USF St. Petersburg campus Faculty Publications


Geomorphology, soils and palaeosols of the Chencha area (Gamo Gofa, south western Ethiopian Highlands)

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John Arthur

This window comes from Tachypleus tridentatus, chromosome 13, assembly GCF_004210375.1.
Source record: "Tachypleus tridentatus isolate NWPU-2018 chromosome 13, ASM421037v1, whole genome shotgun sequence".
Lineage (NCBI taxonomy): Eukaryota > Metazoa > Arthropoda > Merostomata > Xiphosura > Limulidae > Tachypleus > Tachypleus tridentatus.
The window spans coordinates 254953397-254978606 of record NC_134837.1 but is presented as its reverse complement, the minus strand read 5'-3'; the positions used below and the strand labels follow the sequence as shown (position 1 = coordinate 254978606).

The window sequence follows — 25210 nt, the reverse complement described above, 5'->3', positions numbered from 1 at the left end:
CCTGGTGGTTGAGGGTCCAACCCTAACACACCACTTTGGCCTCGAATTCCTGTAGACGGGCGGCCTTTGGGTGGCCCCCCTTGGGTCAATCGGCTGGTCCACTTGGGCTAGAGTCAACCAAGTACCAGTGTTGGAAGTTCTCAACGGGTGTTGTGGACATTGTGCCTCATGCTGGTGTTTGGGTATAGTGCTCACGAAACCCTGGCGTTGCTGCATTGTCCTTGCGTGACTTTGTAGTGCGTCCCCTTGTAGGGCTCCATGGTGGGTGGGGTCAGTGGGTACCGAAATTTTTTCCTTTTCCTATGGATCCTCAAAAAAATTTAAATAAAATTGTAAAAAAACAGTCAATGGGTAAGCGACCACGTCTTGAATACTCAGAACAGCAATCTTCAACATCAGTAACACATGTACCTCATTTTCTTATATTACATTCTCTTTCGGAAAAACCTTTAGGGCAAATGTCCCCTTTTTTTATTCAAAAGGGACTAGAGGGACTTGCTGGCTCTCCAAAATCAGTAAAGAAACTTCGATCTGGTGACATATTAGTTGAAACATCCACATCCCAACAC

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The landscape of the Chencha Highland (south western Ethiopia) is characterized by flat plateau bordered by steep slopes affected by landslides and dissected by concave valleys and gullies. Coalescing alluvial fans are found along the eastern piedmont at the transition to the Lake Abaya shores. A major rift-plateau escarpment, with minor synthetic and antithetic faults, is located along the eastern slopes of the highlands. Soil erosion is a widespread process and the soil cover is usually thin and discontinuous. Immature Cambisols formed on colluvial deposits containing lithic tools, pottery fragments and charcoal represent the most recent phase of soil formation. They are related to the clearance of the original forest cover and the introduction of extensive agricultural and pastoral practices. On the slopes these soils locally unconformably overlie reddish, strongly weathered buried Nitisols and Luvisols that can be classified as Palaeoedlisols with formation of saprolite. Thicker and better preserved Palaeoeldisols can be found on the summit plateau, due to reduced runoff erosion. Different generations of clay illuviation indicate that they underwent polycyclic processes, recording soil processes probably older than Holocene. Along the slopes, gully erosion exhumed a palaeo-gully system infilled by colluviums of soils and buried soils containing Middle Stone Age artifacts suggesting that important slope degradational processes occurred also during the Late Pleistocene. Buried brownish soils in these infillings show moderate clay illuviation that indicates short-lived climatic amelioration and phases of slope stability.